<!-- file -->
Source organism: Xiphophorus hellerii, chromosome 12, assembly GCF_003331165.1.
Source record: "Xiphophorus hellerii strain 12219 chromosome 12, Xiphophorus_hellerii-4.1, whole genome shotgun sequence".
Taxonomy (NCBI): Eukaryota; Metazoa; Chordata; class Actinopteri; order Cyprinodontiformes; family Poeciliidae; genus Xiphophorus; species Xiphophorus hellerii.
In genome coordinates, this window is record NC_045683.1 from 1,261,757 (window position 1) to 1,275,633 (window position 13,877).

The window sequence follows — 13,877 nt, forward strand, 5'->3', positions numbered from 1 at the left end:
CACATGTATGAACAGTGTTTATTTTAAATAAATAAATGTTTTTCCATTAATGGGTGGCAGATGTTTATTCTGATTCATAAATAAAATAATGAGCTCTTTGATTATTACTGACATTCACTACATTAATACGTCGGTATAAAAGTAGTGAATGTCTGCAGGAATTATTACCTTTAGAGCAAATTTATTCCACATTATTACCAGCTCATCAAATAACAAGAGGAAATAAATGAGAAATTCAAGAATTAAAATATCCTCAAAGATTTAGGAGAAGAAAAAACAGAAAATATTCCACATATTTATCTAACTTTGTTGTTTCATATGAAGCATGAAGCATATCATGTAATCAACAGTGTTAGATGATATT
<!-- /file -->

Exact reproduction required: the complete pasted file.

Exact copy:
Source organism: Xiphophorus hellerii, chromosome 12, assembly GCF_003331165.1.
Source record: "Xiphophorus hellerii strain 12219 chromosome 12, Xiphophorus_hellerii-4.1, whole genome shotgun sequence".
Taxonomy (NCBI): Eukaryota; Metazoa; Chordata; class Actinopteri; order Cyprinodontiformes; family Poeciliidae; genus Xiphophorus; species Xiphophorus hellerii.
In genome coordinates, this window is record NC_045683.1 from 1,261,757 (window position 1) to 1,275,633 (window position 13,877).

The window sequence follows — 13,877 nt, forward strand, 5'->3', positions numbered from 1 at the left end:
CACATGTATGAACAGTGTTTATTTTAAATAAATAAATGTTTTTCCATTAATGGGTGGCAGATGTTTATTCTGATTCATAAATAAAATAATGAGCTCTTTGATTATTACTGACATTCACTACATTAATACGTCGGTATAAAAGTAGTGAATGTCTGCAGGAATTATTACCTTTAGAGCAAATTTATTCCACATTATTACCAGCTCATCAAATAACAAGAGGAAATAAATGAGAAATTCAAGAATTAAAATATCCTCAAAGATTTAGGAGAAGAAAAAACAGAAAATATTCCACATATTTATCTAACTTTGTTGTTTCATATGAAGCATGAAGCATATCATGTAATCAACAGTGTTAGATGATATT